The Centers for Disease Control and Prevention (CDC) have estimated that sobriety checkpoints reduced car accident deaths by almost 20%. That statistic is all the more notable considering that, in 2020, drunk drivers had been estimated to cause 30% of car fatalities. And as high as 30% of car fatalities is, it is still far below what it was before DUI penalties, ignition interlock laws, and transport service providers like Uber who can be called upon quickly to act as designated drivers.
Given that, you may be wondering what will happen if you are ever stopped at a sobriety checkpoint. This blog will give you a historical summary of sobriety checkpoints and explain what they are. If you have been stopped and charged with a crime at a sobriety checkpoint, do not hesitate to contact a Hartford County DUI attorney right away.
What Is the History of Sobriety Checkpoints?
Sobriety checkpoints were first used in Scandinavia during the 1930s. They became popular in the United States since the 1980s. The goal was to prevent the public from driving after consuming alcohol, and thereby make sure that there were no intoxicated drivers on public roadways causing accidents and deaths related to their alcohol consumption.
Sobriety checkpoints refer to a specific location, usually publicized in advance, where police officers will be stopping drivers to make sure they are not driving under the influence. You should be able to find advance notice of these checkpoints on local news programs and traffic apps.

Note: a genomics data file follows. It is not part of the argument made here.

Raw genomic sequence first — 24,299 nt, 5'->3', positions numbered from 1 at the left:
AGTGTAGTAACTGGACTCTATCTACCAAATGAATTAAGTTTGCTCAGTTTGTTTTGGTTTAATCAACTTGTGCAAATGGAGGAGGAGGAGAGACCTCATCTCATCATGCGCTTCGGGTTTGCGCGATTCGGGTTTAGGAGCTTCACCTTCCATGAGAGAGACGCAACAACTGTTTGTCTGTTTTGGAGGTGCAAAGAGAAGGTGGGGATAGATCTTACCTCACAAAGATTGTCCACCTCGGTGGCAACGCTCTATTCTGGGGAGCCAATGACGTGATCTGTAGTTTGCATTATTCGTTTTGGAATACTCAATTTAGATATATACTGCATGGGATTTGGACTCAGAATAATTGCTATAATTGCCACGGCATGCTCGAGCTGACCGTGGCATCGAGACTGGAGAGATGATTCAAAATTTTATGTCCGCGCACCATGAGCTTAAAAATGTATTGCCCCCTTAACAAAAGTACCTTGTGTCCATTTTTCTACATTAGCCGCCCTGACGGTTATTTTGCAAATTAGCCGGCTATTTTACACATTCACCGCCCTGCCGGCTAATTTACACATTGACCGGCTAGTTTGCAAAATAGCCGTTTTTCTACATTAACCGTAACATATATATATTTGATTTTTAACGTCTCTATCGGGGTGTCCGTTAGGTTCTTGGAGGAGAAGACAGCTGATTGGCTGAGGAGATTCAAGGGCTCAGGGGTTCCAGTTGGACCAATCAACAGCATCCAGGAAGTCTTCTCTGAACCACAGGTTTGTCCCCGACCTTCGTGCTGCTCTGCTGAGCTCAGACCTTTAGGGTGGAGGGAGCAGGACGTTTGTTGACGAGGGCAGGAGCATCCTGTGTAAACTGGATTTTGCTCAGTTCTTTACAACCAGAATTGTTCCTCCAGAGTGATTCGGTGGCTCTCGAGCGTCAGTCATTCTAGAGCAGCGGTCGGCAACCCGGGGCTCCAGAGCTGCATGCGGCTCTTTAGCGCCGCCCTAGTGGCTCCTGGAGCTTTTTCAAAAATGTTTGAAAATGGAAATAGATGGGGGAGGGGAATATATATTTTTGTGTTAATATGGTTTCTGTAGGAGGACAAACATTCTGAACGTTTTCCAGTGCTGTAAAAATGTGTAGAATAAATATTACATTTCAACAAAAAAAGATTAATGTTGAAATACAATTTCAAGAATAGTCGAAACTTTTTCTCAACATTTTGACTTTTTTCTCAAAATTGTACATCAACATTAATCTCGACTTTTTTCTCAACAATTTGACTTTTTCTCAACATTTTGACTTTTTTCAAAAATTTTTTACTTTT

Some people assume that checkpoints are illegal because of the Fourth Amendment’s prohibition on unreasonable searches and seizures, but this is not totally true. For Connecticut, its Appellate Court decided in 1996 that sobriety checkpoints do not violate the Fourth Amendment, so long as checkpoints meet certain standards. In the years since that ruling, 38 other states as well as the District of Columbia have all approved sobriety checkpoints.
What Standards Are Required for These Checkpoints?
Connecticut jurisprudence has set up several regulations for sobriety checkpoints. A valid checkpoint needs to be located in a well-traveled area that has a history of driving violations and accidents. The sobriety checkpoint must not be hidden, but made clearly visible with signage and even lights. Finally, officers cannot set up a sobriety checkpoint without first getting permission from a senior officer.
For safety reasons, a legally viable checkpoint must not only have officers assigned to it, but also police supervisors. The officers are required to use truly random selection method, such as stopping every single car or every fifth car. Sobriety checkpoints are never an excuse for discrimination.